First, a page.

Trellis Tips: How to Set Your Tomatoes Up for Success in the Garden

Trellis Tips: How to Set Your Tomatoes Up for Success in the Garden

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Tomato plants aren't difficult to grow with rich soil and full sun-- they even sprout out of compost piles and corners of the garden from previous years. As effortless they make it seem, these plants require some extra attention to ensure longevity and good fruit production. The stems and leaves grow tall and fast, and are often too weak to support themselves without help. The best way to grow healthy tomato plants is to support them with a trellis or cage that keeps the plant upright and off of the ground.


"Basket weaving" is an inexpensive way to support multiple tomato plants at once. This method also allows for good airflow around the stems and leaves. Farmer Ryan gave us some great tips today on how to bolster our Moskvich, Golden Nugget, and Glacier tomato plants.    


  • Pound 6' wooden stakes in the ground, every third tomato plant (in our case, we used one stake on either side of the raised bed frame). 
  • Use jute or synthetic twine to run lines from stake to stake, weaving back and forth around the tomato plants. This is referred to a "figure-8" style. The alternating twine will hold each plant in place, with the leaves resting on the line of support (see photo below). 
  • Tie a new line to the trellis 8" above the last rung, every couple of weeks as your plants continue to grow 
  • Prioritize 1-2 leading stems of the plant when incorporating plants into the trellis, these will allow your plant to put its energy into forming flowers and fruit.
  Extra tips for tomatoes: 

  • Water at the base of the plant and not on top of the leaves.   
  • If your plants need a haircut, only prune when foliage is dry to avoid spreading diseases.
  • Trim lower leaves touching the ground and suckers between the main stem and leaf. 
  • Use organic fertilizer after heavy pruning to replenish nutrients in the soil.   


This trellis design will protect your plants during summer rains and makes for easy harvesting!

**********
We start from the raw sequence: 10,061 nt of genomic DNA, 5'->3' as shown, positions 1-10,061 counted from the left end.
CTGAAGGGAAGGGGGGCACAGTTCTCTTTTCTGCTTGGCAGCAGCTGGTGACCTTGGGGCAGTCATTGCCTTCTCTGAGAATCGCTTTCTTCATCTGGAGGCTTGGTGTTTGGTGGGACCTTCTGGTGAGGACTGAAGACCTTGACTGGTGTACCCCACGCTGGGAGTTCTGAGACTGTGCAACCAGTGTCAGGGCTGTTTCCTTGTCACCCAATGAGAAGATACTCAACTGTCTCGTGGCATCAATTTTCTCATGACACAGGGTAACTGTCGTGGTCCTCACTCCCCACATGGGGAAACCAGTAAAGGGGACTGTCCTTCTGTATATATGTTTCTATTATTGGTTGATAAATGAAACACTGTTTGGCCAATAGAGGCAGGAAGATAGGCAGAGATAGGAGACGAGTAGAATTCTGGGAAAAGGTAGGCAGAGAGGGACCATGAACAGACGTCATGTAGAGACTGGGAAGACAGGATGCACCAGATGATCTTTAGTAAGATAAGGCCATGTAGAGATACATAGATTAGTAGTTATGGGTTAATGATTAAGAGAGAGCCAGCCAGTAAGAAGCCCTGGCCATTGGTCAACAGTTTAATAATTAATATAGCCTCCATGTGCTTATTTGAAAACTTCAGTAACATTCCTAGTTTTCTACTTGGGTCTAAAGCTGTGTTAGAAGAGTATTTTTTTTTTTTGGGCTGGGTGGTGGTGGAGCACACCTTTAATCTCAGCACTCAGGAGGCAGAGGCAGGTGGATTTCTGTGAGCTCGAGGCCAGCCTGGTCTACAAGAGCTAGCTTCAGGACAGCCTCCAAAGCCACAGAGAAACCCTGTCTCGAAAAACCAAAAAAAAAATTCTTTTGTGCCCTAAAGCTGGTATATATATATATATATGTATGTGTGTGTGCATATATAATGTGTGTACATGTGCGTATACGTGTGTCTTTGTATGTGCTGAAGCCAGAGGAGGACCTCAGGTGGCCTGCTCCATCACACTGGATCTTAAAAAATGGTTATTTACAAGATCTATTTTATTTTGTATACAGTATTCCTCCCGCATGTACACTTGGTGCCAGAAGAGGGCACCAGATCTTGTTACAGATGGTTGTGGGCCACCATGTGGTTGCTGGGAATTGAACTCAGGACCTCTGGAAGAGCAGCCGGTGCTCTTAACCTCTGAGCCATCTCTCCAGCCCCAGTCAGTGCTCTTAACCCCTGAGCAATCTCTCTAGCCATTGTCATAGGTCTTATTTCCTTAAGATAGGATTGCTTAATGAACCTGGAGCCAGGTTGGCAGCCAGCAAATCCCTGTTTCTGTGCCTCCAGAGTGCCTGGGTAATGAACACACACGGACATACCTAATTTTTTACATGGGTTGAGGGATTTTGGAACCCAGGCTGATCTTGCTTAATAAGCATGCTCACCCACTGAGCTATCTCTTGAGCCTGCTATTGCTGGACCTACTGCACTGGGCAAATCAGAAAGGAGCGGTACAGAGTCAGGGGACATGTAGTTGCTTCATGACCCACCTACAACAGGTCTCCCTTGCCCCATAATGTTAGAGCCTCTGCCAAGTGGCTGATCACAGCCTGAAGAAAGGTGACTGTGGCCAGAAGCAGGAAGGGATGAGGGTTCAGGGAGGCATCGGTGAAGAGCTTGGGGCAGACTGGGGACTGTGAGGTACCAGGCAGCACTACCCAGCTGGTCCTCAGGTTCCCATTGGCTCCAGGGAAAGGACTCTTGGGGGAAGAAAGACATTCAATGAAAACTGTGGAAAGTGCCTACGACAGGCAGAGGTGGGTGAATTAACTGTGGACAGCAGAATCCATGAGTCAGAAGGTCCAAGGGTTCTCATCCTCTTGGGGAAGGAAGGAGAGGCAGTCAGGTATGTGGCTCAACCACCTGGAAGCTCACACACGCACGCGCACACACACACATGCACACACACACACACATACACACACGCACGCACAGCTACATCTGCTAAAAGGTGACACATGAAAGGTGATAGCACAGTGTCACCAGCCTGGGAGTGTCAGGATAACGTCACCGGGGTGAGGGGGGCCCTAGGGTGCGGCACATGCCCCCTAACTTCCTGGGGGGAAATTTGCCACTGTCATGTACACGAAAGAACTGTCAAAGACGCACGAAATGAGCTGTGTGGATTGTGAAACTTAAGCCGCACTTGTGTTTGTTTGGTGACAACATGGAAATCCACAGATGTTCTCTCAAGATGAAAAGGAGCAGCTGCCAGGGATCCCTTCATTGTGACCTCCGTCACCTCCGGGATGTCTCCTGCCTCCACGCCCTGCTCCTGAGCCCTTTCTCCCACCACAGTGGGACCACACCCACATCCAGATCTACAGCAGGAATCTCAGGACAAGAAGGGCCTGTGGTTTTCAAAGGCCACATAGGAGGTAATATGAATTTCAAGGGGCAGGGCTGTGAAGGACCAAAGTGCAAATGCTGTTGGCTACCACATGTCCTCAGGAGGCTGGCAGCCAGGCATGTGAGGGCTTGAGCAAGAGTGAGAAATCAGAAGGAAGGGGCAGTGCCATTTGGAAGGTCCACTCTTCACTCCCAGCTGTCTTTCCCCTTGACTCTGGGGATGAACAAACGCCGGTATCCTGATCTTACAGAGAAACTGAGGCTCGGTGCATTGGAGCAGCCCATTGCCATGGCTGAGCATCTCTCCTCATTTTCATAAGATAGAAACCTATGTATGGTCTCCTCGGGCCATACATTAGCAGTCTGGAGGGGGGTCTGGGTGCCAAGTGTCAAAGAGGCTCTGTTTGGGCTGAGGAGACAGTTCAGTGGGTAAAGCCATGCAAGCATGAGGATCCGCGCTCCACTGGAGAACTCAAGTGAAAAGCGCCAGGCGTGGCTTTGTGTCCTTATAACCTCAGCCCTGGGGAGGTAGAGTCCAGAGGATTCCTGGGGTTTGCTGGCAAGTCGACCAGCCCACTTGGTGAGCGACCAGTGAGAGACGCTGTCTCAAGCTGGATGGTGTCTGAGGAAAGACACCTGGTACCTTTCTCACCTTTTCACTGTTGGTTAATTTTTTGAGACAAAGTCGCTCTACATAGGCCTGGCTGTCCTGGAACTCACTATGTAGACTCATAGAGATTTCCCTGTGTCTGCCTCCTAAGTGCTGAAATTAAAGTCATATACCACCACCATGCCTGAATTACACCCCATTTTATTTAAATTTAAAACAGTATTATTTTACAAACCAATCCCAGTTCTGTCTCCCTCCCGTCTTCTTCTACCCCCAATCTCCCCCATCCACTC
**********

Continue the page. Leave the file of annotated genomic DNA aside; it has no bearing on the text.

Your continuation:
Keep us posted on your growing projects. Tag us at #AskSeedsheet for a quick response to your gardening questions! 


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Comments (4)

The Seedsheet Team_

Hi Miriam,

That is a great question. You will definitely want to start by pulling all of the weeds that you can, making sure that you are getting the entire root system with the plant when you pull them. This will ensure that the plants that you are sowing will not have to compete with any weeds over the course of their growing process. Next, you will want to use a trowel and rake to till up the soil a bit (making sure that you pick out any roots that you find along the way), so that it is loosened, allowing for your plants root’s make their way through. Lastly, you will probably want to add some compost or potting soil back into the raised bed, because the weeds will have depleted the nutrient reserves in the soil that is currently in there. We hope this information helps and definitely email us if you have anymore specific questions about you garden.

Happy Gardening!

Miriam Flores_

Hi, we are very interested in purchasing some of your custom 8 X 4 seedsheets. We currently have a raised garden but it was overgrown by weeds in the fall. Currently, most of the weeds are dead, but there is still quite a bit of (mostly dead?) vegetation. Can you give us some understanding of what we would need to do before we could use your seedsheets? Thanks!

The Seedsheet Team_

Hi Gill,
We don’t suggest removing the fabric at any point during the growing process. It has several functions that are beneficial to the garden. It helps block any weeds from growing so that you are sure, anything that grows out of the sheet is what you have planted. It also keeps moisture from evaporating from the soil on hot days and lastly it can keep some critters from getting into your garden as well. Let us know if you have any other questions.

Happy Gardening!


Do we ever remove the mat?

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